Been away, working on a bunch of things including, most speculatively, a proposal for a book with the working title Organization in the Age of Social Devices, where devices refers both to our tools and to the things people do with those tools when left to their own devices. The collected themes of the book will be no surprise to readers here.
All that is so 2006, however, and this is still 2004, so I want to try to capture some of what I’ve been seeing this semester at ITP. Unlike last year, where the fall semester largely resolved itself for me into a single big surprise (the pattern I’m calling Situated Software,) this year I’m seeing lots of distributed effects, with no one common thread, so I’m going to do a series of posts of things I’ve seen.
So, first of all, ITP is Flickr-obsessed. The community is either in the grip of a fast-moving addiction, or we’re an epicenter of a pandemic; time will tell.
I’ll start with two quick Flickr stories…
First, one of our students, after working on the floor late one night, headed home, and in the time it took to walk the 4 blocks between ITP and his apartment, another group whiteboarded a goodnight message to him, snapped a photo of it, and uploaded it, knowing that he would check Flickr the minute he got home, and that their photo would show up in his stream.
Flickr is nominally asynchronous, but has achieved, at least at ITP, a kind of social near-synchrony. Everyone who’s used email for longer than a month knows the mental calculation of ‘email vs phone’, as in “I need to reschedule a meeting happening N hours from now. Will they check their email, or should I call?” The more email-driven a person is, the lower N can be before email won’t work. This group is so camera-centric and Flickr-obsessed that that N for Flickr is sub 1 hour.
Another story: one of our students doesn’t have a laptop, digital camera, or cameraphone. (At ITP, this is, in terms of ostentation, roughly akin to wearing a feather boa to work.) She is nevertheless a Flickr user, participating in the service by uploading screenshots from school. When the service has become so essential to social life that not having a camera isn’t enough to keep people from participating, you know something is up.
More importantly for social software generally, both the Flickr API and the inclusion of del.icio.us-style tags have turned Flickr into a service as well as a site. Both 24in48.org (24 people documenting 48 hours in NYC) and Bickr.com (photo contests) simply use Flickr as their back-end, as Flickr handles the uploading, tagging, and re-sizing, and has a fantastic set of APIs.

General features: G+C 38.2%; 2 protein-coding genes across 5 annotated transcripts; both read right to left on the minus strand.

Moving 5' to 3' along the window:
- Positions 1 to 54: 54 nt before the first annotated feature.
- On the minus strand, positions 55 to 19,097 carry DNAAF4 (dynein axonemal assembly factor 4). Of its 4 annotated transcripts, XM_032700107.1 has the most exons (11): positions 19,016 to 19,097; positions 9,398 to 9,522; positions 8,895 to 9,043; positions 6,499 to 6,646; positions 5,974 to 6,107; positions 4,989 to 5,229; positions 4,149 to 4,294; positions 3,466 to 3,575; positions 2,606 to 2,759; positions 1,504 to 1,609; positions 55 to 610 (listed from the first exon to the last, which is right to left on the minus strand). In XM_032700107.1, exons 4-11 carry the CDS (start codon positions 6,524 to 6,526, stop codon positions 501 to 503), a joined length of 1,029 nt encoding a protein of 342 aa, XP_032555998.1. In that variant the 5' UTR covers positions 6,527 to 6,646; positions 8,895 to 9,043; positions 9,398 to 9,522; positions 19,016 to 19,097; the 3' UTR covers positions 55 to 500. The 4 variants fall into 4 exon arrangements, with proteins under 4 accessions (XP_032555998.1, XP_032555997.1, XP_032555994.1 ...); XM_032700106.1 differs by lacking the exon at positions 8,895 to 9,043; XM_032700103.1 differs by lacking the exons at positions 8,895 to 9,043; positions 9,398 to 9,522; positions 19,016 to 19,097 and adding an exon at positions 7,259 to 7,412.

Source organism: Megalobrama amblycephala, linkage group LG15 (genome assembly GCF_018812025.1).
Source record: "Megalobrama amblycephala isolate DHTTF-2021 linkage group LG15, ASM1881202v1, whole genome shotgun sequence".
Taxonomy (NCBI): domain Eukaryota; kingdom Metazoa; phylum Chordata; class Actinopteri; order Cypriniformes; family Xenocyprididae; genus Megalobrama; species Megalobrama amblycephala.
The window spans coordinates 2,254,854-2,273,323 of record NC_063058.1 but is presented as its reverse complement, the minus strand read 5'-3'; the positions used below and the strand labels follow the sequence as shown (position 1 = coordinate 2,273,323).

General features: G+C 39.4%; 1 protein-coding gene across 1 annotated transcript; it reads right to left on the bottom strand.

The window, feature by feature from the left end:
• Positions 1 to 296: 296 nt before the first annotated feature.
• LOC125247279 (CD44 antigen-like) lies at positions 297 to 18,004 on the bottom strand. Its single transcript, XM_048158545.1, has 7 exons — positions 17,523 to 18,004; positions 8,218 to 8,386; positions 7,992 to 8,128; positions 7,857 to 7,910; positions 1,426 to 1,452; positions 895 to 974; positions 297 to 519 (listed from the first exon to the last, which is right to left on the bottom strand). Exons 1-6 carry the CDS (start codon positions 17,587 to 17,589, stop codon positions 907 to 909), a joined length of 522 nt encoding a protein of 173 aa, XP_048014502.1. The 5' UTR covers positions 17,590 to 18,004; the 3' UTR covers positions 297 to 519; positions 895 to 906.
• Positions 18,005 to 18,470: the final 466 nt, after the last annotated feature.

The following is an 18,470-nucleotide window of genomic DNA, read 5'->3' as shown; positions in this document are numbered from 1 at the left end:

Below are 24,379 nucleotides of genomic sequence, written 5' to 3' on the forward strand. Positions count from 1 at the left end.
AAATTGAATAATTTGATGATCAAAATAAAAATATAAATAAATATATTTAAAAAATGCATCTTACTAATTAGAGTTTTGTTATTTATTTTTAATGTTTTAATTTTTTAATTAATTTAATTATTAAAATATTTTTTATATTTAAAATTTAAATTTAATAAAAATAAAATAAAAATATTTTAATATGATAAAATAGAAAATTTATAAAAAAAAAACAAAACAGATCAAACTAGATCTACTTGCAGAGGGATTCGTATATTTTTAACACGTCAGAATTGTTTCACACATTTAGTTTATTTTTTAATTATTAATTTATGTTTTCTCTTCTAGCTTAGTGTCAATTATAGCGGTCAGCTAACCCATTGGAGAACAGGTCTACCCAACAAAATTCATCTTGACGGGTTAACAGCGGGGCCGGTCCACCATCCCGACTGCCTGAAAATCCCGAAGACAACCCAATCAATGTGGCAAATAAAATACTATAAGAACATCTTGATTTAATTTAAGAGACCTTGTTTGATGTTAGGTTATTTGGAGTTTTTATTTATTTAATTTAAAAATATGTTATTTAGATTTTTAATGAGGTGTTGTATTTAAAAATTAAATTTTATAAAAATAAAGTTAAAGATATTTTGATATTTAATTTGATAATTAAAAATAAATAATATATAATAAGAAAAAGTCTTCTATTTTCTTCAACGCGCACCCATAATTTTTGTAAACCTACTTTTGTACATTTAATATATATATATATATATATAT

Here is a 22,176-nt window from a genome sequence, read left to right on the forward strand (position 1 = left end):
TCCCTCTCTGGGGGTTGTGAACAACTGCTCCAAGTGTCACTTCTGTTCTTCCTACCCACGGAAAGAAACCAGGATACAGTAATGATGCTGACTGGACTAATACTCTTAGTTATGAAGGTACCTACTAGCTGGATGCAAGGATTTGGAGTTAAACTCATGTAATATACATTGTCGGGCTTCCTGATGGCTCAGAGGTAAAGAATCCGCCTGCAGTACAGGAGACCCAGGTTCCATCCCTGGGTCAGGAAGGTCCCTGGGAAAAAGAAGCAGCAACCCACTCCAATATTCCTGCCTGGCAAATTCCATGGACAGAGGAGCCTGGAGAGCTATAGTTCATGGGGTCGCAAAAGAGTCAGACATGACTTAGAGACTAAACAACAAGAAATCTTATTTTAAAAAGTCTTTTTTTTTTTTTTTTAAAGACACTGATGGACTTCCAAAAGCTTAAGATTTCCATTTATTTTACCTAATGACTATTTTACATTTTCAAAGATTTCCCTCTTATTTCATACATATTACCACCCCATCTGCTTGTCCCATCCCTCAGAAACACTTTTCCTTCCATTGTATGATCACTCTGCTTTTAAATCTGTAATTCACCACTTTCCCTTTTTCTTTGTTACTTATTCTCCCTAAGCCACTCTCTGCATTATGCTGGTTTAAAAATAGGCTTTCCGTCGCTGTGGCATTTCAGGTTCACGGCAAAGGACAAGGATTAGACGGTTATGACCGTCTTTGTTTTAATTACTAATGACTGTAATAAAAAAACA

The Bickr work was particularly interesting, because the main instantiation of the game was in a console, housed in retro-fitted furniture from the Salvation Army and decked out with candy-colored arcade buttons and a joystick. (There is a pure web interface as well, but it feels less satisfying.)
In this model the interface is a way of providing an amusing and physically pleasing interface that is only accessible to the community inhabiting that space, without requiring the application logic or database being co-located with the interface. The guts of the box is a Linux machine running the Flash interface, and a bunch of controllers connected in serial — no mouse, no keyboard. Using Flickr to bootstrap the image catching, tagging and displaying functions let the designers concentrate on simplifying the physical interface.
There’s a lot of good news here for Flickr in business terms, of course. As one of my students pointed out, Flickr seems to have avoided the Fuck Fotolog-style controversies, with a sizable number of ITP power-users going with the Pro service. I’m not sure how they avoided the typical user flames, but some of the factors seem to be Flickr being more on the personal side of the personal-to-public spectrum, whereas moblogs are often touted as publishing tools, and people seem to have an easier time paying for personal service than membership in a community; people with camera phones are already used to paying for getting the pictures off the phone; and Flickr has less of a conversational dynamic than Fotolog, and so less outlet for that kind of self-amplifying outrage.
It also has some business downsides as well —- the Pro pricing model assumes moderate use over steady periods, but both 24in48 and Bickr can drive incredibly spiky usage in short periods, not well accounted for in Pro pricing. However, making all the participants in things that use Flickr as a web service have a Flickr account will dampen adoption of the subscribing services.
Worse, there is a HotorNot-like incentive to leave all the photo-hosting costs with Flickr, rather than caching and re-serving locally. This tension between types of fees and who “owns” the user is an unanswered question in web service business models generally, but As Brewster Kahle put it “If you want to solve hard problems, have hard problems.” It looks like Flickr is the site of those hard problems, and of many of the potential solutions.
And this is the ur-message of Flickr use at ITP — this is what web services looks like when it’s not “Web Services.” No SOAP, no UDDI, no BPML4WS, just good old REST-alicious modeling of resources, and an adopting population that wants to get things done. This is an easier and more labile version of web services than anything being hawked by Big Iron or (Big Binary) vendors.
Flickr wasn’t the only story of the semester, of course, just the one with the most threads. I’ll try to capture other observations in later posts.